ée. The foam tasted of almonds, which added just enough nuttiness to each bite of scallop. The beets added a sweet, earthy tang to the mix, while the nori brought some familiar Japanese flavor to the plate. Thankfully, the other components on the plate did not take away from the beautiful scallop. The scallop itself, really, stood on its own. Perfectly seared, perfectly toothsome, and perfectly seasoned.

The fourth course was a Wild Black Sea Bass. As if the picture wasn't enough to convince you, let me reassure you, the fish was perfectly cooked and had an addictive, crispy skin. The fish itself was juicy and fatty, and melted in my mouth with each chew. The generous slab of sea bass sat on top of a bed of cranberry beans, squid, mussels, and clams. Each piece of seafood was to die for, and the beans were cooked al dente to add some textural contrast.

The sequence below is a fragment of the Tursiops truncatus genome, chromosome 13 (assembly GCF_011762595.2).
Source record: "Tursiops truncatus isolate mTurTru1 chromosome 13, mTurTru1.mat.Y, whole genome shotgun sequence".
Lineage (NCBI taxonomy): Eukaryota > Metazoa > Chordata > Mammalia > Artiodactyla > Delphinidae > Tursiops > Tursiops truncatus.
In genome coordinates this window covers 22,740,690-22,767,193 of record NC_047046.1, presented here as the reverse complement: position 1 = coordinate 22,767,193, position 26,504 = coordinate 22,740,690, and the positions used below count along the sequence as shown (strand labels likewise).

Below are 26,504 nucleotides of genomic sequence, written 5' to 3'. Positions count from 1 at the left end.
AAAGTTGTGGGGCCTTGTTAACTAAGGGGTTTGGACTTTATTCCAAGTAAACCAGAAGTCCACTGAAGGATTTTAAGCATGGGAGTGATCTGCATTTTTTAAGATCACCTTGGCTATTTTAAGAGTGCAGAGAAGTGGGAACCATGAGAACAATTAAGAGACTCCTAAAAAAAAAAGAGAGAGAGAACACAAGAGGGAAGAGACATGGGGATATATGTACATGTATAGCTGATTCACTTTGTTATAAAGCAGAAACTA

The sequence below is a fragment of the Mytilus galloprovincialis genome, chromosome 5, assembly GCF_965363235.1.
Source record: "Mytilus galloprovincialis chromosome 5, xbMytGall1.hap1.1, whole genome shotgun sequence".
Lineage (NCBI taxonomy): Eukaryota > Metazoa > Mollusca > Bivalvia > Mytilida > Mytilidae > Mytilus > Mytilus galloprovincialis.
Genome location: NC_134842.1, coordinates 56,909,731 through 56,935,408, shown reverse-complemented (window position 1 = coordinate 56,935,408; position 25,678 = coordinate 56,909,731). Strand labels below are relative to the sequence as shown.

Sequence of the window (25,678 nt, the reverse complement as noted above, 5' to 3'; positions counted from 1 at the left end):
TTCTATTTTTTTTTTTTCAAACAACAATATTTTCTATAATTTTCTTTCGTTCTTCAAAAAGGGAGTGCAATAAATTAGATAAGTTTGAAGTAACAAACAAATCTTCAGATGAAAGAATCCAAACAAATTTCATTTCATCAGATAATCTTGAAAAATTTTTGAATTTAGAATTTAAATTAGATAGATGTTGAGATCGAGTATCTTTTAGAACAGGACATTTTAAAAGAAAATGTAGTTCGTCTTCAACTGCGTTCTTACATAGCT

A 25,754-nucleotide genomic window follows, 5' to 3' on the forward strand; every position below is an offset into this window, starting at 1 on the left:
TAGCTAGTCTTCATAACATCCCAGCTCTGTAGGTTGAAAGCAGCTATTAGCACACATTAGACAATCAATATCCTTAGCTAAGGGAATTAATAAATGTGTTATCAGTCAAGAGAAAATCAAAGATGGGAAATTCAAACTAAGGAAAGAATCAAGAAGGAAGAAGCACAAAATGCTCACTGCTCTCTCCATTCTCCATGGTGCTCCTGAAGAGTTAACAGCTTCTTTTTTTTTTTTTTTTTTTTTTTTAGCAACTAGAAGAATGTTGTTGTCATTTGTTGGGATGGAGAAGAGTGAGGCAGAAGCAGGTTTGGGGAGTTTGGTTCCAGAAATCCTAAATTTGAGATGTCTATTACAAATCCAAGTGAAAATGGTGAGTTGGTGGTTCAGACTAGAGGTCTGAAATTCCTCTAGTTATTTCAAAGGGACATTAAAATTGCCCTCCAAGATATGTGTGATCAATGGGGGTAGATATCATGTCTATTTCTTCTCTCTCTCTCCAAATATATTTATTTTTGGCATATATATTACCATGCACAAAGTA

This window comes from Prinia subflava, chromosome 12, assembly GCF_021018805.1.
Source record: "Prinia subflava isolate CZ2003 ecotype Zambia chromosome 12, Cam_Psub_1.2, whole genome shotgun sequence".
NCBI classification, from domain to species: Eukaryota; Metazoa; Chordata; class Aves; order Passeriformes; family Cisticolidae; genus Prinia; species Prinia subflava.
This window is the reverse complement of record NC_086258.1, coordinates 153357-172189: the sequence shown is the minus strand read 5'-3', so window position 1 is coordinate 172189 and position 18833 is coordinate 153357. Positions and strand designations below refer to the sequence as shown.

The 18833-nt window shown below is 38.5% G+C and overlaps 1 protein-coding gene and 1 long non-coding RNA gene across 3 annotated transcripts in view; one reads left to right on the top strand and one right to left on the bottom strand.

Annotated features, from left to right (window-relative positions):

The penultimate savory course was a Wild King Salmon tightly hugged by a crepe-like layer. Again, the fish was perfectly cooked, filled with fatty goodness complemented by the crepe's buttery starch. The plate also flaunted some distinctly flavored and slightly saut
éed maitake mushrooms, a scant portion of pork belly to add even more fat to the dish, and some corn. The overall effect was an unexpected approach to a perfectly constructed surf and turf. The earthy flavors of the mushroom balanced the fattiness of the pork, while the sweet bits of corn complemented the rich salmon wellington.